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Research Themes

Multimode circuit quantum electrodynamics

Superconducting qubits are one of the leading technologies for making a quantum computer. In addition, their strong interaction with microwave photons makes them an ideal platform for studying quantum optics with artificial matter. Inspired by the recent progress in the field of metamaterials in the optical domain, we have developed highly multimode electromagnetic structures and explored them for engineering light /matter interactions in the GHz regime.

New platforms for quantum hardware

Beyond the number of qubits, a primary challenge towards large-scale implementation of quantum algorithms is the gate fidelity of the sub-components, which ultimately limits the attainable circuit depths (read more about quantum volume metric from the IBM group). We are interested in developing new hardware for quantum information processing tasks. Our efforts focus on making hybrid integrated devices for entangling photons and phonons with superconducting qubits to combine memory and logic elements on the chip scale. We also explore new methods for understanding the sources of loss in superconducting qubits, which ultimately can lead to better designs and new material systems for making qubits with state-of-the-art gate fidelities.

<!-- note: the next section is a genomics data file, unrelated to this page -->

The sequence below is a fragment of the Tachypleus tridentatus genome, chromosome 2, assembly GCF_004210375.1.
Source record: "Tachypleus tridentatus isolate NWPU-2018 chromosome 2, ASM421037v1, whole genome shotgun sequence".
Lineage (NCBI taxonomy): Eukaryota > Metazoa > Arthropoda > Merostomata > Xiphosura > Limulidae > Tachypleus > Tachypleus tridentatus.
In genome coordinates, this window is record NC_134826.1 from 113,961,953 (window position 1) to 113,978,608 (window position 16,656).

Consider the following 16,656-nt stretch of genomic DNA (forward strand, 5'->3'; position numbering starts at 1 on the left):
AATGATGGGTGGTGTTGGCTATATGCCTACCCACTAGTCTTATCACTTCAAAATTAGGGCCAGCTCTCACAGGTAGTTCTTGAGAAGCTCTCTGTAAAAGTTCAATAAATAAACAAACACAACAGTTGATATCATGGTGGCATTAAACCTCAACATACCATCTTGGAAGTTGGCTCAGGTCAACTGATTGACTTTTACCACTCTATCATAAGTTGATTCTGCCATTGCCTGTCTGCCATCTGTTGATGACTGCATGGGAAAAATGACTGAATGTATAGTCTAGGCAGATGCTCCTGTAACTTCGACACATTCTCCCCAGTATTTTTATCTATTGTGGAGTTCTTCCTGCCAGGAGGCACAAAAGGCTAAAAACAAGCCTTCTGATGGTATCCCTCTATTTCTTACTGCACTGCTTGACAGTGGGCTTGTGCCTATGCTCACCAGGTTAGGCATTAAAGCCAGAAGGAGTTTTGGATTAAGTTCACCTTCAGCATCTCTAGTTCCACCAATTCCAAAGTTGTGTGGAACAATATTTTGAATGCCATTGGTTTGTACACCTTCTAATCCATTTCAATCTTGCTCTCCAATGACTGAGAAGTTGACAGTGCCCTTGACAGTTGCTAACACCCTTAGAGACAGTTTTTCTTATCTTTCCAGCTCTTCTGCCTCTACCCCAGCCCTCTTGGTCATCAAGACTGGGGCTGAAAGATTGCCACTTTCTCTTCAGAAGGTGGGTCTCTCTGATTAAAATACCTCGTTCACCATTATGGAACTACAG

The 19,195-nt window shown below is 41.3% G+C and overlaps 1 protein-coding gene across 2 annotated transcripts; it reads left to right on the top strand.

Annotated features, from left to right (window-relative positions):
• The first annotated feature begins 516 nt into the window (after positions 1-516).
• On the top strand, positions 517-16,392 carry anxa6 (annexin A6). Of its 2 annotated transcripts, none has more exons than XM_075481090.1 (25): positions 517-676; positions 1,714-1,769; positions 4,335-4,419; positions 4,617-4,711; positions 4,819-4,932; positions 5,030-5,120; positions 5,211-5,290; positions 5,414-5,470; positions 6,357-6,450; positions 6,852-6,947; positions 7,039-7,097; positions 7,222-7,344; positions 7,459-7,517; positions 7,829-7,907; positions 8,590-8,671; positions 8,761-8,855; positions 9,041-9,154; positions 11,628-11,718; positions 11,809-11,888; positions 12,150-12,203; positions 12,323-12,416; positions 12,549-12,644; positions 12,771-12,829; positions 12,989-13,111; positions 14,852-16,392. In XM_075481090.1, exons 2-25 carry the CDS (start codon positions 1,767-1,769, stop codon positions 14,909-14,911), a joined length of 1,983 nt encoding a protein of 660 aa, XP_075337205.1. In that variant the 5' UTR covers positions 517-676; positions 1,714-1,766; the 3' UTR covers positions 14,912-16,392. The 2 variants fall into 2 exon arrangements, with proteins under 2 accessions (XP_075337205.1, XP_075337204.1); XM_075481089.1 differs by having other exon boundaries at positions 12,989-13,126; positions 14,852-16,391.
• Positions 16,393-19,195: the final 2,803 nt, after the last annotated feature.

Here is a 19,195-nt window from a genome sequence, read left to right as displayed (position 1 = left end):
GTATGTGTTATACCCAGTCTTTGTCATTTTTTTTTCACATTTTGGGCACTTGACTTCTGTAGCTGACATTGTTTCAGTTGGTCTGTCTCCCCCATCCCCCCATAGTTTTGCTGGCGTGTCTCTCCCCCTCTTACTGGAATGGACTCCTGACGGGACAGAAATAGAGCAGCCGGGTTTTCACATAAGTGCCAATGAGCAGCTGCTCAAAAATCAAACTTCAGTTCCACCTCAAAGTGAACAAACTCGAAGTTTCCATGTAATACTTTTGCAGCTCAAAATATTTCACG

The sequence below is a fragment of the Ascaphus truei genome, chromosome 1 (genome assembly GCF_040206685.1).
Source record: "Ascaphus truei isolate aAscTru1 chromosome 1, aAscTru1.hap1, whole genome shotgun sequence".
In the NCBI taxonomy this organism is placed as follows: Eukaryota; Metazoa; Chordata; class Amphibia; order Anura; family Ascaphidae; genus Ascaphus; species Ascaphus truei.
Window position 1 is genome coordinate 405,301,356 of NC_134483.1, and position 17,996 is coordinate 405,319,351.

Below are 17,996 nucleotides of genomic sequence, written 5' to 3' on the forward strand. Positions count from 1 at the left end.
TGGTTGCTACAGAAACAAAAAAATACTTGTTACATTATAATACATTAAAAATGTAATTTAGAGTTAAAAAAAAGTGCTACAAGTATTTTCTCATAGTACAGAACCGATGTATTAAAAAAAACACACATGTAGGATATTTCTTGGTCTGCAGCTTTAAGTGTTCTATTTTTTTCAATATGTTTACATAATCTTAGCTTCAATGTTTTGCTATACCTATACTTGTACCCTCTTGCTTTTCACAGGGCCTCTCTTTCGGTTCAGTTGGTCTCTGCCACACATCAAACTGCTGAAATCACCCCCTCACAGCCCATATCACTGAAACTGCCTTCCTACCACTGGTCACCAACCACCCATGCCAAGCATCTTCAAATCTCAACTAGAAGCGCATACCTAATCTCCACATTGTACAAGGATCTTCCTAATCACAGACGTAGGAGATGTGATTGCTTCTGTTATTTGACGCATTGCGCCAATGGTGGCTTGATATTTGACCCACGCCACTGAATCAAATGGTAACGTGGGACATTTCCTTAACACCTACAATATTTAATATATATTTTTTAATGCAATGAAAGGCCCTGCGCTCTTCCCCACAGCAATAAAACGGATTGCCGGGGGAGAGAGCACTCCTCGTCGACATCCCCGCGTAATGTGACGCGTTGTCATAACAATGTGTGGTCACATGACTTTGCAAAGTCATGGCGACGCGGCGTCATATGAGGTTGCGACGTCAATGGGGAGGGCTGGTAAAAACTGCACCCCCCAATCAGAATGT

Quantum frequency conversion

Despite the rapid progress in coherence and system complexity of superconducting quantum devices in the past decades, these systems to date lack a mechanism for long-haul information transfer, which has limited their operating environments to small (meter) scales and cold (milli-Kelvin) temperatures. We pursuit methods of entangling distant qubits by means of upconverting microwave quantum signals to higher frequencies (from GHz all the way to THz and optical frequencies), where the effects of the thermal environment are less severe.

Distributed quantum computing

Increasing system complexity while maintaining control over the constituent parts is a major challenge for scaling quantum computers. Quantum networks propose a modular approach to this end, where small and mid-sized units with memory and processing capabilities are linked together via high-fidelity quantum interconnects (learn more about increasing the capacity of quantum links). We explore means of distributing entanglement over long distances via optical photons by working toward realizing quantum repeaters.